Skip to main content
February 1, 2019

Backpack Radio Station Brings Relief Broadcasts during Emergencies

By Dev Kumar Sunuwar

In March 2011, a 9.1 magnitude earthquake, the most powerful earthquake ever recorded in Japan, hit and caused the loss of thousands of human lives, and destroyed infrastructure including communication facilities. The chaos affected not only for victims, but also relief workers by interrupting communication channels among them.

In response, a group of engineers, associated with Basic Human Needs (BHN), a NGO based in Japan, came up with the idea to design a prototype for a portable mobile radio station which would to cater communication needs during a disaster.

“The idea to design a mobile radio station mainly originated from the disaster reduction efforts around the world,” says Naoshige Shimura, Engineer at BHN, further adding, "and the need for timely and reliable information about food and shelter and basic human needs for survival and also for preventing and/or mitigating loss of lives." Shimura is one of the Engineers who was involved in developing a backpack radio at BHN.

When a disaster occurs, one of the most useful media is radio, but it may not be possible to start broadcasting in a damaged situation. If a radio station is destroyed, it cannot resume broadcasting about what is happening in real time, where and how rescue supplies can be accessed, and how to return to normal life. Broadcasting of such information, including daily conversations, can deliver hope to victims. A mobile radio station in such situations can be the best tool for carrying out evacuation efforts and relief efforts informing people how to access food and other emergency supplies. Like Japan, many countries are particularly vulnerable to natural disasters such as earthquakes, typhoons, volcanic eruptions, and tsunamis due to climate and topography of the location.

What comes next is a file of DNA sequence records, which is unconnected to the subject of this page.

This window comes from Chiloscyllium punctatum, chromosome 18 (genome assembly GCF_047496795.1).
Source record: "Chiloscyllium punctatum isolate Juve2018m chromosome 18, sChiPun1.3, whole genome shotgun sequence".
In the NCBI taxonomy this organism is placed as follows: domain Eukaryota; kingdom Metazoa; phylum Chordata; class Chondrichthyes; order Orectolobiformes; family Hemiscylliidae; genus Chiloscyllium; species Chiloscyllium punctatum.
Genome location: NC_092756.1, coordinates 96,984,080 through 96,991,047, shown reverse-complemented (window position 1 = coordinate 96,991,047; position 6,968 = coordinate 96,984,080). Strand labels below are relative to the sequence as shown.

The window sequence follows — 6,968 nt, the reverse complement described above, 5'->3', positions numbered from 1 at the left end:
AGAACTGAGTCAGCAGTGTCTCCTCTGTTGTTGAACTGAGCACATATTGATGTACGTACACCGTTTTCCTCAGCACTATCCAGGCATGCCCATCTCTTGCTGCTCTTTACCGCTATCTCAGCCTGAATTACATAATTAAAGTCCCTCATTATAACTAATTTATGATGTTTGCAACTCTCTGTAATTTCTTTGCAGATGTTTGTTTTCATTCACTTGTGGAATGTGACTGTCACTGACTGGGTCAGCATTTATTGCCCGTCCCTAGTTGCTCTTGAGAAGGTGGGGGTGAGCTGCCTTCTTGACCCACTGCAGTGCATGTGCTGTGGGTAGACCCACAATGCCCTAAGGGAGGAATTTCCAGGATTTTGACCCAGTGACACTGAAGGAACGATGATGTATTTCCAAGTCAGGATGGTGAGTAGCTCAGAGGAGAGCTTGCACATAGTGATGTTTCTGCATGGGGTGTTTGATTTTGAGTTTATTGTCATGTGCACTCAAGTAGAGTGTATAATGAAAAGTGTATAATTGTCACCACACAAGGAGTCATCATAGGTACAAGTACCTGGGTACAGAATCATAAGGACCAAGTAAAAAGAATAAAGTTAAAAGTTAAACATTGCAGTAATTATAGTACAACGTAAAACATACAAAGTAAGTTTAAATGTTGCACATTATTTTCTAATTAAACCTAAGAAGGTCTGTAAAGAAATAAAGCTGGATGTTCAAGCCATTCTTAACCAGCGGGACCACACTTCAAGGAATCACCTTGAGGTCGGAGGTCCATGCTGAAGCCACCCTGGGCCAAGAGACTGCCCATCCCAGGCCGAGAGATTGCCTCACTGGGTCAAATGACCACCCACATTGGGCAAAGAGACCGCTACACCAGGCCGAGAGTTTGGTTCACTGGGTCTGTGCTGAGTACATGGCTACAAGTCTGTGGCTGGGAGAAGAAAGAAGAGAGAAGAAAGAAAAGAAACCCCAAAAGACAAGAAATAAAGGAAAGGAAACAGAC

"A backpack radio portable radio station, a Japanese tool, now has been massively used in many disaster-prone countries such as in Nepal, India, Indonesia and so forth," says Shimura. "If the infrastructure of the community radio is destroyed by natural disaster, it takes time to restore it. In such situations, the mobile backpack radio can be important and easy to start, especially to deliver information to a small community or city."

As there were frequent disasters in Indonesia, BHN held a workshop about the backpack radio system and process of assembly in March 2018. Following the workshop, some seven radio stations have been equipped with and are ready to start the emergency radio system.

Sharing an experience, Sumara further said, "The backpack radio is used to support disaster areas in Indonesia. At the time of the central Java earthquake that occurred in April 2018, we operated a temporary disaster broadcasting system for two months from the office of Bajarnegara. Also, in October 2018 in Bali, Agung Mountain, where eruption is reoccurring, the disaster countermeasures headquarters used it for information dissemination.”

The backpack radio consists of small-sized transmitter with the capacity of 15 Watts, an omni-directional antenna, a wireless transmitting and receiving antenna that radiates or intercepts radio-frequency in all directions, a solar panel, and battery with microphone to supply electricity. It is easy to assemble, can be put up in any place, and is compatible with mp3 players or smartphones. The whole system costs less than $500 US and it can broadcast even during power outages.

“This system of radio easily can be put in a backpack and can be transported by riding on bicycle or walking a certain safe distance to then set them up and operates easily like any other radio station,” emphasizes Shimura. "Of course the functionality is limited, because of its low output power. The antenna can be placed in height, but depending on the geographic conditions, the backpack radio can cover 2 to 3 kilometers."

Though this mobile radio may not be the best tools for all times, it can serve as the best tool especially during emergency situations.